Wednesday, October16th, 2002
In the September survey, the opening question was "How would you use a
consultant for a day?" We then turned to emerging new factors possibly
affecting the running costs of businesses: Trades Union membership, cost
increases due to pension legislation, responses to increased insurance, N.I.
contribution costs, and Data Protection. In the light of recently published
national statistics we asked "Are you a family run business?" Our quarterly
business trends results are also included this month. Results are summarised
here. For the latest results please visit results.
About the respondents
126 respondents were drawn with the following population characteristics:
|Production & Manufacturing
|< 1 M
|Number of Full-time Employees
48% of respondents to the September Survey would choose Marketing as the issue
they would most like addressed by a free day's consultancy. The remainder were
spread between recruitment, finance, management skills and regulation, but the
least interest was shown in recruitment. In April we asked how often external
advice is sought on Marketing, and found that 55% of respondents already
consult at least once a year, and 6% consult more than 5 times a year about
Marketing. 49% of respondents to the July survey have never used outside
Trades Union membership appears not to be a major issue for by far the largest
majority of our respondents. Only 16% had any membership at all by their
employees - equivalent to 22% after excluding the 'not applicable' responses.
Back in February 2001, 68% believed that they would have their costs increased
by the introduction of Stakeholder Pensions but so far half of respondents have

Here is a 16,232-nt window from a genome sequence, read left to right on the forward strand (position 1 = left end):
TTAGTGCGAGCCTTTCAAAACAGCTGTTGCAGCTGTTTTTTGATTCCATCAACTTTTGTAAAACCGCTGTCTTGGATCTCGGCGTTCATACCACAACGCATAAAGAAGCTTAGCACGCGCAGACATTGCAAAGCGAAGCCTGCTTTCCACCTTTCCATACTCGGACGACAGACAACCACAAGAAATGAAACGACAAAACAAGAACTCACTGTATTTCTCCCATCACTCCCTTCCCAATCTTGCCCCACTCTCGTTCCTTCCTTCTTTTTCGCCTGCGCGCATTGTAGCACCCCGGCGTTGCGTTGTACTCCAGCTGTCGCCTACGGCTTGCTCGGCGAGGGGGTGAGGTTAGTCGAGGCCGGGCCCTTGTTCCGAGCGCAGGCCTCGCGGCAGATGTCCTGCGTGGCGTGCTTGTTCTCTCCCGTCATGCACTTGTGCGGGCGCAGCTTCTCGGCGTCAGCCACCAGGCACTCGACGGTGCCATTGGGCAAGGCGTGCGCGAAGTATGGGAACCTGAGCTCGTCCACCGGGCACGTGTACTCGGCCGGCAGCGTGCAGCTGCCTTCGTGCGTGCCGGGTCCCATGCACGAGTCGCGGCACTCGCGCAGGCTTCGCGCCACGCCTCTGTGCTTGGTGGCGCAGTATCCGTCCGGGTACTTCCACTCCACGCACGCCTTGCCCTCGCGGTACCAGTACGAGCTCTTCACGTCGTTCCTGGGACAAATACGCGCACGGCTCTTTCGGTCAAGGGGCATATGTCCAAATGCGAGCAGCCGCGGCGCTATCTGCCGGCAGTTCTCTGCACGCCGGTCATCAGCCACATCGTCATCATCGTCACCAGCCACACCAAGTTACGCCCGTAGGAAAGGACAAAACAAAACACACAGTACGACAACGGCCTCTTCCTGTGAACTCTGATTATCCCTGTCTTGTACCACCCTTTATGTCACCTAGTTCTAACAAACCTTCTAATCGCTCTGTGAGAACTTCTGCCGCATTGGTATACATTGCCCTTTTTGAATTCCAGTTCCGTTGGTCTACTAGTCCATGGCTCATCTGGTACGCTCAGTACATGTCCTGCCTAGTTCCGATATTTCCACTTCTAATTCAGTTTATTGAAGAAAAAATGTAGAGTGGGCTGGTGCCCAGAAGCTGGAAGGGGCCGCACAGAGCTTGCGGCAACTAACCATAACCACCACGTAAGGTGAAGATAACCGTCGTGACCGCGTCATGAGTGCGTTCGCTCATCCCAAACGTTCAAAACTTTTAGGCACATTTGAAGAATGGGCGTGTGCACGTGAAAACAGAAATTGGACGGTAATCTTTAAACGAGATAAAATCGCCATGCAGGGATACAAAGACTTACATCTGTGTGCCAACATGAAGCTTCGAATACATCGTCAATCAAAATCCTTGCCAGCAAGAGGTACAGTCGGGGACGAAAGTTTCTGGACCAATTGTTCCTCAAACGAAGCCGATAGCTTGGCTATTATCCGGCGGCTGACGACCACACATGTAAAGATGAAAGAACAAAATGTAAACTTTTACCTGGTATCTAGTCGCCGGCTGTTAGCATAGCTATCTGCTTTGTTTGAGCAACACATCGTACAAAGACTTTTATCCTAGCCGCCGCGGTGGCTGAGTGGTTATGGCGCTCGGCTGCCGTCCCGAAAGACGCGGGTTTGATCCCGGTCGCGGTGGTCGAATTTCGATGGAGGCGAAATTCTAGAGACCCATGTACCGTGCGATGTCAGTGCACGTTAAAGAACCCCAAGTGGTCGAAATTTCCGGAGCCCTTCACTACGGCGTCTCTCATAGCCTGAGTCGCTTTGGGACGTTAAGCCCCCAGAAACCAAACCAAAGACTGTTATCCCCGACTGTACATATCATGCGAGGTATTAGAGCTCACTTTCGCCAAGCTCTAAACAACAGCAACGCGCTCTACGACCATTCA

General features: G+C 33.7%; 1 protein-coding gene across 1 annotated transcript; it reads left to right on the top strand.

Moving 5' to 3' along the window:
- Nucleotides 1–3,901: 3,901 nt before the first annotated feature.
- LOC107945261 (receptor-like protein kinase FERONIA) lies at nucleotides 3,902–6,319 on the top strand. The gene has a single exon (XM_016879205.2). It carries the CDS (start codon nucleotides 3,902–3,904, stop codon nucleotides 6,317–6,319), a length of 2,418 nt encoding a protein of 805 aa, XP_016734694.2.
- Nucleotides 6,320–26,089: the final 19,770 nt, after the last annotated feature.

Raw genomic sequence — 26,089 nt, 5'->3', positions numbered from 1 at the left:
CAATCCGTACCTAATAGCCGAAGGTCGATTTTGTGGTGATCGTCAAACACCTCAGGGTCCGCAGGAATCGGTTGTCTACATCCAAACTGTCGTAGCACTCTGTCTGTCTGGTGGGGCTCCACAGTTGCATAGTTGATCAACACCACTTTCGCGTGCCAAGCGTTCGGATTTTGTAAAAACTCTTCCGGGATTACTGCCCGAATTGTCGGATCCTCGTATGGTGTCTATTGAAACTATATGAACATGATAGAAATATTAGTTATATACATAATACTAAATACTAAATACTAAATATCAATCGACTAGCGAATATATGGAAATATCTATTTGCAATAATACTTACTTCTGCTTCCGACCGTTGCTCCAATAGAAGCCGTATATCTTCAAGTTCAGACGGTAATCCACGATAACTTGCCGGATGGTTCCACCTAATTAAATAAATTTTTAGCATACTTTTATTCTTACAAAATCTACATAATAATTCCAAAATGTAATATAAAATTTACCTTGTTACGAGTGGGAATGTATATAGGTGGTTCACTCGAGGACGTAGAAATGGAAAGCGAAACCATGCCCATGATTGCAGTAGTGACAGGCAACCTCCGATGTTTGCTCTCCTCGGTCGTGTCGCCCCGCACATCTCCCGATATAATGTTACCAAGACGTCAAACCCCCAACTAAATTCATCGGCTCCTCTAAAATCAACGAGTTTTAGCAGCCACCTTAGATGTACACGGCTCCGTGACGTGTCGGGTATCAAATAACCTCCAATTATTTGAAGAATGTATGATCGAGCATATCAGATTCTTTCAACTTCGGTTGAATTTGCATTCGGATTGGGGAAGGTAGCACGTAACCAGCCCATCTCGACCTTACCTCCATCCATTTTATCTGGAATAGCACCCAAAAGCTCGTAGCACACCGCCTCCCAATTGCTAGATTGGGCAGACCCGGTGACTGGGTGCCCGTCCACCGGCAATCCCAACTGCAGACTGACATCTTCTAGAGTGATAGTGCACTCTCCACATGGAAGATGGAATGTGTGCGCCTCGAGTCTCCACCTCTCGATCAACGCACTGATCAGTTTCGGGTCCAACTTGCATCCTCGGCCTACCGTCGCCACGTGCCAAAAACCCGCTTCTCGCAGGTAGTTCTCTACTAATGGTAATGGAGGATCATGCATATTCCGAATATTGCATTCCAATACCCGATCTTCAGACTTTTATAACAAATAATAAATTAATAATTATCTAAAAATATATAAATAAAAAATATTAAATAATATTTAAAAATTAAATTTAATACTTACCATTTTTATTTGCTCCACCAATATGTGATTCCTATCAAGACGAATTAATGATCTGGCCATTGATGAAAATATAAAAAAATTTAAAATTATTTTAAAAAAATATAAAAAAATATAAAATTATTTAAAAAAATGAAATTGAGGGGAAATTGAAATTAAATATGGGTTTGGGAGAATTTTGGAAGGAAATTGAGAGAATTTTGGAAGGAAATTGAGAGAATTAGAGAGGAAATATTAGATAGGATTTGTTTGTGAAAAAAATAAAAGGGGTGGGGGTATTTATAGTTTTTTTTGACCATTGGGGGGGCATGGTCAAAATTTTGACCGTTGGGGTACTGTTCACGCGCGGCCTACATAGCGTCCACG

not had to increase their resources in any respect to deal with it. Some of
those that have been impacted have faced doubling, trebling, quadrupling or
more of costs of pension arrangements.
Other 'difficult to control' costs where increases have recently been announced
include insurance premia and employers' National Insurance contributions. Over
half of the firms who respond to our survey think they will absorb these
increases through lowering their profit margin rather than increasing prices or
some other tactic. Firms are also more likely to try to 'share' the NI increase
burden with employees through lower pay rises or higher productivity than they
are to try to offset their higher insurance costs through lower pay
The Data Protection Act 1998 was brought into force on 1 March 2000. This Act
has implications for everyone who processes manual or electronic personal data.
Small businesses may not formerly define a policy and only 63% of our
respondents say that they have one.
Although 64% of our respondents think of their businesses as family owned or
managed, this is less than the UK average of 75%.
Over the third quarter, weighted average constraints due to skill shortages and
to finance have slightly increased, those due to lack of market demand have
Over the last three months slightly more businesses expanded or were static
than declined, but the growth averaged out at about the same, positive, level
as the second quarter average. Looking forward, the average expectation is for
an increased growth, with those expecting expansion outnumbering those
Listed below are extracts from feedback received in Survey
BB51 August 2002.
Comments are listed under sector headings.
Views expressed are those of individual panellists and may not represent those
of the University.
We operate within the rail industry, which is suffering over regulation due to
past incidents. This in turn has affected the insurance market. Added to this
is the administration of Railtrack and you have a most unusual set of
Cautious venture capital markets are severely constraining business growth in
the young innovative/entrepreneurial businesses, which we seek to support.
Production & Manufacturing
The government legislation and lack of sympathy for the manufacturing industry
has finally beaten us. This is the last entry we will be making.
In the last 20 years we have not seen before the decline we now have in the
/ Tel: 0115 84 66860.